Millennial cyberloafing: Why it’s costly & how to approach the problem

By: Jacqueline Jung

With access to technology and the internet nearly ubiquitous in the modern workforce, organizations are struggling with a relatively new phenomenon: cyberloafing. Cyberloafing is the use of technology at work for non-work-related purposes (e.g., checking social media, watching YouTube videos). Cyberloafing may reduce productivity and has been estimated to cost U.S. organizations $85 billion annually (Zakrzewski, 2016). On the other hand, employees born between 1981 and 1995 (i.e., Millenials), grew up with the internet and constant access to technology, and may, to some extent, expect to have this continued liberty at work. The question then remains: how can organizations mitigate the negative effects of cyberloafing while still attracting and retaining millennials, who will soon make up the majority of the U.S. workforce?

For millennials, technology may be viewed as inseparable from communication and entertainment; texting is the standard mode of communication, and sporting events, music, and games can all be accessed through a smartphone (PEW Research, 2009). Millennials also prefer to use the internet to learn new information, more so than their colleagues from previous generations who prefer traditional, structured training (Prosperio & Gioia, 2007). Millennials also do not hold the same work values as other generations–they view work as less important to their identity and place a stronger priority on leisure and work-life balance compared to previous generations (Twenge, Campbell, Hoffman & Lance, 2010). Taken together, this suggests that addressing cyberloafing may be particularly challenging when considering Millennial employees.

Two opposing organizational approaches toward cyberloafing organizations are deterrence and laissez-faire. Deterrence policies limit technology use through stringent monitoring and surveillance, while laissez-faire policies encourage little to no interference or surveillance from the company. 66% of firms claim to monitor Internet use at work (American Management Association, 2008), and while regulation may increase productivity, too much can be counterproductive (e.g., Henle, Kohut, Booth, 2009). Deterrence strategies, such as stringent technology use policies may lead to millennials’ erosion of trust in the organization because surveillance is viewed as an indication of distrust, and millennials view technology as a right that should not be blocked (Coker, 2013). Strict monitoring may also be seen as an encroachment upon Millennials’ desire for work-life balance. Therefore, a zero tolerance for personal technology use may make it difficult to attract Millennials to an organization and may increase turnover intentions among Millenials within the organization (e.g., Henle et al., 2009).

A laissez-faire approach, on the other hand, leaves employees susceptible to the myriad of negative outcomes of technological distractions. Henle and colleagues (2009) suggest that technology may reduce individuals’ attention toward their tasks, and cyberloafing may reduce the amount of time individuals have to complete their tasks, thereby increasing employee stress. Ultimately, employees’ unrestricted access to personal technology use may lead to a decline in organizational performance (Raisch, 2009).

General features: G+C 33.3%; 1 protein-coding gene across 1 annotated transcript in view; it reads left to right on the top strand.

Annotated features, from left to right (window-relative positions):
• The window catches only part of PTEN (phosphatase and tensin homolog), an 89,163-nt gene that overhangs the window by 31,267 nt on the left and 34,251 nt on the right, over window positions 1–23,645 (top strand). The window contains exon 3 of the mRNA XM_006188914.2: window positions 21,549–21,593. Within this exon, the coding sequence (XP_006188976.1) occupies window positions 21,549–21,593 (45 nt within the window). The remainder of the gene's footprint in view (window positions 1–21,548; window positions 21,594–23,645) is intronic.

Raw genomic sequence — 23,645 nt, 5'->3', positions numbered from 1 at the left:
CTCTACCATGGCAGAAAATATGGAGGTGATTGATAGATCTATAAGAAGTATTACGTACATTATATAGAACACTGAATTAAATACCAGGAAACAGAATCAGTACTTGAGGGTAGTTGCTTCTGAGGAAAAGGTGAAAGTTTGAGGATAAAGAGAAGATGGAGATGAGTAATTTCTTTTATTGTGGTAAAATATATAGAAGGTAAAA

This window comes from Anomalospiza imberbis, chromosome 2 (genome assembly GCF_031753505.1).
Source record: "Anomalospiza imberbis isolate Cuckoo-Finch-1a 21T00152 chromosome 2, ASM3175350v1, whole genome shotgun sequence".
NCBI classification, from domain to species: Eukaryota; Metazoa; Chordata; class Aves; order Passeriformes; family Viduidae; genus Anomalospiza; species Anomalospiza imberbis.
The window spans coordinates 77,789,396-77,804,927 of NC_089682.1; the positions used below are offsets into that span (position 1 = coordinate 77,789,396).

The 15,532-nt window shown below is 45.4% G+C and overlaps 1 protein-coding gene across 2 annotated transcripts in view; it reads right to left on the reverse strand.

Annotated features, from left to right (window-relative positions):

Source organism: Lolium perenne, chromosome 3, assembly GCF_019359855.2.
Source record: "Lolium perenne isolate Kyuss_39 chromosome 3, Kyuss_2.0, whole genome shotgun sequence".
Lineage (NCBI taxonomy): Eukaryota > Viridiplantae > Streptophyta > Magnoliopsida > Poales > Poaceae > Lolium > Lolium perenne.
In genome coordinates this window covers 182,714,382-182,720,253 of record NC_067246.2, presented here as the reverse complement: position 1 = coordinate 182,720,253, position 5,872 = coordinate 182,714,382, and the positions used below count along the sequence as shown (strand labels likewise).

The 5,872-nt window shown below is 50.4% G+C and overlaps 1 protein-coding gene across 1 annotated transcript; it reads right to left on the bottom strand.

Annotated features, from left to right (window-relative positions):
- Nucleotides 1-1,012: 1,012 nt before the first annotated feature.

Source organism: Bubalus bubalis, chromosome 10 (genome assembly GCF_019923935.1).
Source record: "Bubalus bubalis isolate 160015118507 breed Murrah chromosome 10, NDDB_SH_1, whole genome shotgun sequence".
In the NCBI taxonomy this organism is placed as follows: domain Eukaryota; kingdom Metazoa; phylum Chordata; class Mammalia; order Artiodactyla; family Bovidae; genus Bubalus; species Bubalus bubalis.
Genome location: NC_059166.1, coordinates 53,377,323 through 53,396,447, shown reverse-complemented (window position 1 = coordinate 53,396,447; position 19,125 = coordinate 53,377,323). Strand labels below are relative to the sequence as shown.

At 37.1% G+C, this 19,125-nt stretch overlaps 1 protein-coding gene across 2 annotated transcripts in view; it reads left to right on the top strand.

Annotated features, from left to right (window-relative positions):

There are viable solutions, however. For example, organizations can establish a clear technology use policy and train millennials as well as their managers on both the benefits and drawbacks of personal technology use at work. When seeking to create this policy, organizations should form an internal committee that includes employees in order to reach an agreed-upon and mutually beneficial stance. This may reduce the likelihood that employees will react negatively to the final policy, since they were a part of its creation (Corgnet, Hernan-Gonzalez & McCarter, 2015). Finally, organizations must provide relevant training on policies and best practices to both employees and managers to ensure standardization and compliance.

References

Coker, B. (2013). Workplace internet leisure browsing. Human Performance, 26(2), 114-125.

Corgnet, B., Hernan-Gonzalez R., & McCarter, M. W. (2015). The role of decision-making regime on cooperation in a workgroup social dilemma: An examination of cyberloafing. Games, 6, 588-603.

“Generations Online in 2009.” Pew Research Center, Washington D.C. (January 28, 2009). http://www.pewinternet.org/2009/01/28/generations-online-in-2009/.

Kim, S. (2018). Managing millennials’ personal use of technology at work. Business Horizons, 61(2), 261-270.

Proserpio, L. & Gioia, D. (2007). Teaching the virtual generation. Academy of Management Learning & Education, 6(1), 69-80.

Raisch, S. (2009). Organizational ambidexterity: Balancing exploitation and exploration for sustained performance. Organization Science, 20(4), 685-695.

Twenge, J., Campbell, S., Hoffman, B., & Lance, C. (2010). Generational differences in work values: Leisure and extrinsic values increasing, social and intrinsic values decreasing. Journal of Management, 36(5), 1117-1142.

Zakrzewski, J. L. (2016). Using iPads to your advantage. Mathematics Teaching in the Middle School, 21(8), 480-483.

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